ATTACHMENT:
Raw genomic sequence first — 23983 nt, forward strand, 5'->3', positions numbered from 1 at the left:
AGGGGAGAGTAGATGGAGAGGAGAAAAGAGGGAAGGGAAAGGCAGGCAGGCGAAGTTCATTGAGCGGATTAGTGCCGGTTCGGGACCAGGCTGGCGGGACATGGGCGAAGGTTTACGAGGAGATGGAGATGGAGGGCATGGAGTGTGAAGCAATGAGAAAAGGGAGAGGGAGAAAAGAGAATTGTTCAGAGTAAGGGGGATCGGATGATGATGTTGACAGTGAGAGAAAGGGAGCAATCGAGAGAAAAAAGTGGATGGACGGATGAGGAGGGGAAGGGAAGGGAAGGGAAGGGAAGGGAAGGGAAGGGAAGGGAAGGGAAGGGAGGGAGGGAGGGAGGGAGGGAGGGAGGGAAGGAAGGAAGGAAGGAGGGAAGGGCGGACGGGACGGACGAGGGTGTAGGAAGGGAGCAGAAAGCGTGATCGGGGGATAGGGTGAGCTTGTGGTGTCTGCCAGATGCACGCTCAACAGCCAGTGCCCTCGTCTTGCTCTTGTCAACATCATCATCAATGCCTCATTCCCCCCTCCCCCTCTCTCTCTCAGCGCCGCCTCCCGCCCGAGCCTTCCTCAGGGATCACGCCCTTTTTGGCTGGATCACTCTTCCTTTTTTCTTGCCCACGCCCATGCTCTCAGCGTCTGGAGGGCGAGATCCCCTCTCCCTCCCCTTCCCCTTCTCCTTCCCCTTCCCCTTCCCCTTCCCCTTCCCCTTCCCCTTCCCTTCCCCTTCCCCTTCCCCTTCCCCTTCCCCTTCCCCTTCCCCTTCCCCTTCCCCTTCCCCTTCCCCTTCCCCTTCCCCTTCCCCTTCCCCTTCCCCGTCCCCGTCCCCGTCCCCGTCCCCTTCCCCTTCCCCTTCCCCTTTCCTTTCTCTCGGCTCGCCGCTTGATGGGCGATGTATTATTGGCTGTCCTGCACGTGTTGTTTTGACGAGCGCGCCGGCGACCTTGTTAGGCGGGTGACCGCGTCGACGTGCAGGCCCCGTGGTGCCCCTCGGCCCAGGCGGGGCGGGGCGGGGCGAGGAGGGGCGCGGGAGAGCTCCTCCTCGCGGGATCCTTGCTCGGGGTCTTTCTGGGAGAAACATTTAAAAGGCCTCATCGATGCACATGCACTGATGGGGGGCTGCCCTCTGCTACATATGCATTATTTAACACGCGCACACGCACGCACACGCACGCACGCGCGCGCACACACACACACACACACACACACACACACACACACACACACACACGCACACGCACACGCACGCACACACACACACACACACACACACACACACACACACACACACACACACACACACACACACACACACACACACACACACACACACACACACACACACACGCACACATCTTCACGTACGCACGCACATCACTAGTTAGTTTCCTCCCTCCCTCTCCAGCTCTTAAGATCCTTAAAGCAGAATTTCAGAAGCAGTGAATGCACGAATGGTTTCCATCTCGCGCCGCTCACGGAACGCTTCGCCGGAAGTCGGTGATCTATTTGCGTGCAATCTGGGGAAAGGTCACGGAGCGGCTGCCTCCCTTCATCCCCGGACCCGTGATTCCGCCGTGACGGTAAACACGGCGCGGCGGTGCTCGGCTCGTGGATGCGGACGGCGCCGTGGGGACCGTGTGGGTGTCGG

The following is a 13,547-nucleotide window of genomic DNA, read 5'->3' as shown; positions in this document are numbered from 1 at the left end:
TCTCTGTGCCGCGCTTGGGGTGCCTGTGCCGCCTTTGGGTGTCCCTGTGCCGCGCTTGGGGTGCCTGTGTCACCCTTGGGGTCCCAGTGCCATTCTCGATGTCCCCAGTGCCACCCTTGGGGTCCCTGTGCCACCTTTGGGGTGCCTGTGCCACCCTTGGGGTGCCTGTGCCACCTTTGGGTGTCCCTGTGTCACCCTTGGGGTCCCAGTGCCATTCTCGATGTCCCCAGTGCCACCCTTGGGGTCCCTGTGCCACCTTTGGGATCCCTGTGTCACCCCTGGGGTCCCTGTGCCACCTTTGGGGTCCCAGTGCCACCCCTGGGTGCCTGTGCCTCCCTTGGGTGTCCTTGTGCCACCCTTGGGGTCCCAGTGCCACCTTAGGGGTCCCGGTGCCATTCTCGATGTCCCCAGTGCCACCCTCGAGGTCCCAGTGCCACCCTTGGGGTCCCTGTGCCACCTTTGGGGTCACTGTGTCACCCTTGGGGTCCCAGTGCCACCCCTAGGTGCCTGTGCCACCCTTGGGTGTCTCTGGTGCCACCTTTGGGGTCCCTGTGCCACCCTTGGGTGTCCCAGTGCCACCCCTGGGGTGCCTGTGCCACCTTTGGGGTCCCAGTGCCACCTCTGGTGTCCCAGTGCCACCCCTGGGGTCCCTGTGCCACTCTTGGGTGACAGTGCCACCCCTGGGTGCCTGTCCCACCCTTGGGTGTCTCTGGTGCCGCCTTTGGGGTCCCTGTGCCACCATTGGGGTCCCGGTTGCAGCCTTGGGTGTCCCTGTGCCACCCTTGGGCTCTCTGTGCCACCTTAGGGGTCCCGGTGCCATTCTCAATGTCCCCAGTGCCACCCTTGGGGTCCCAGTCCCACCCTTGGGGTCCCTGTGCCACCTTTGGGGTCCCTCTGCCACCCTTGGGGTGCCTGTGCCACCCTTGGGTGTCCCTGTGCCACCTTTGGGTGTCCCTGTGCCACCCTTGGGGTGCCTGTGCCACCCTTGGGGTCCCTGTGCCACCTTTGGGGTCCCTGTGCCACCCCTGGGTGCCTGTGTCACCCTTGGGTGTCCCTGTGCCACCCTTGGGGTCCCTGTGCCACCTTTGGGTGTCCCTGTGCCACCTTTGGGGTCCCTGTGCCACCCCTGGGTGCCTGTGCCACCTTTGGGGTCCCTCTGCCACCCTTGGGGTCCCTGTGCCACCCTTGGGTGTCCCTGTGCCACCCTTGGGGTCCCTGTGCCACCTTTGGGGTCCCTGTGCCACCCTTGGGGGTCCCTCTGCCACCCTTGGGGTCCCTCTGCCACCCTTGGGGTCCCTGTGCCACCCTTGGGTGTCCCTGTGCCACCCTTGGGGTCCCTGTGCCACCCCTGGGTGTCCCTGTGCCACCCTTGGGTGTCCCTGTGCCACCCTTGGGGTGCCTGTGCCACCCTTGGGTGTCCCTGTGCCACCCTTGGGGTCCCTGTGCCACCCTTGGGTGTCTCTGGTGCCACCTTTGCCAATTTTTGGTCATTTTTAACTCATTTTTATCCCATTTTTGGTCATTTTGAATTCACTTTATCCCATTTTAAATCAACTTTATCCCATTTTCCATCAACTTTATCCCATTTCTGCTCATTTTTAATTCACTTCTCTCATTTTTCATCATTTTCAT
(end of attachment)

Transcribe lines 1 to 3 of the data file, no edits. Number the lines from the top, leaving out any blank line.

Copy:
Raw genomic sequence first — 23983 nt, forward strand, 5'->3', positions numbered from 1 at the left:
AGGGGAGAGTAGATGGAGAGGAGAAAAGAGGGAAGGGAAAGGCAGGCAGGCGAAGTTCATTGAGCGGATTAGTGCCGGTTCGGGACCAGGCTGGCGGGACATGGGCGAAGGTTTACGAGGAGATGGAGATGGAGGGCATGGAGTGTGAAGCAATGAGAAAAGGGAGAGGGAGAAAAGAGAATTGTTCAGAGTAAGGGGGATCGGATGATGATGTTGACAGTGAGAGAAAGGGAGCAATCGAGAGAAAAAAGTGGATGGACGGATGAGGAGGGGAAGGGAAGGGAAGGGAAGGGAAGGGAAGGGAAGGGAAGGGAAGGGAAGGGAGGGAGGGAGGGAGGGAGGGAGGGAGGGAAGGAAGGAAGGAAGGAGGGAAGGGCGGACGGGACGGACGAGGGTGTAGGAAGGGAGCAGAAAGCGTGATCGGGGGATAGGGTGAGCTTGTGGTGTCTGCCAGATGCACGCTCAACAGCCAGTGCCCTCGTCTTGCTCTTGTCAACATCATCATCAATGCCTCATTCCCCCCTCCCCCTCTCTCTCTCAGCGCCGCCTCCCGCCCGAGCCTTCCTCAGGGATCACGCCCTTTTTGGCTGGATCACTCTTCCTTTTTTCTTGCCCACGCCCATGCTCTCAGCGTCTGGAGGGCGAGATCCCCTCTCCCTCCCCTTCCCCTTCTCCTTCCCCTTCCCCTTCCCCTTCCCCTTCCCCTTCCCCTTCCCTTCCCCTTCCCCTTCCCCTTCCCCTTCCCCTTCCCCTTCCCCTTCCCCTTCCCCTTCCCCTTCCCCTTCCCCTTCCCCTTCCCCTTCCCCTTCCCCGTCCCCGTCCCCGTCCCCGTCCCCTTCCCCTTCCCCTTCCCCTTTCCTTTCTCTCGGCTCGCCGCTTGATGGGCGATGTATTATTGGCTGTCCTGCACGTGTTGTTTTGACGAGCGCGCCGGCGACCTTGTTAGGCGGGTGACCGCGTCGACGTGCAGGCCCCGTGGTGCCCCTCGGCCCAGGCGGGGCGGGGCGGGGCGAGGAGGGGCGCGGGAGAGCTCCTCCTCGCGGGATCCTTGCTCGGGGTCTTTCTGGGAGAAACATTTAAAAGGCCTCATCGATGCACATGCACTGATGGGGGGCTGCCCTCTGCTACATATGCATTATTTAACACGCGCACACGCACGCACACGCACGCACGCGCGCGCACACACACACACACACACACACACACACACACACACACACACACACGCACACGCACACGCACGCACACACACACACACACACACACACACACACACACACACACACACACACACACACACACACACACACACACACACACACACACACACACACACACACACGCACACATCTTCACGTACGCACGCACATCACTAGTTAGTTTCCTCCCTCCCTCTCCAGCTCTTAAGATCCTTAAAGCAGAATTTCAGAAGCAGTGAATGCACGAATGGTTTCCATCTCGCGCCGCTCACGGAACGCTTCGCCGGAAGTCGGTGATCTATTTGCGTGCAATCTGGGGAAAGGTCACGGAGCGGCTGCCTCCCTTCATCCCCGGACCCGTGATTCCGCCGTGACGGTAAACACGGCGCGGCGGTGCTCGGCTCGTGGATGCGGACGGCGCCGTGGGGACCGTGTGGGTGTCGG

The following is a 13,547-nucleotide window of genomic DNA, read 5'->3' as shown; positions in this document are numbered from 1 at the left end: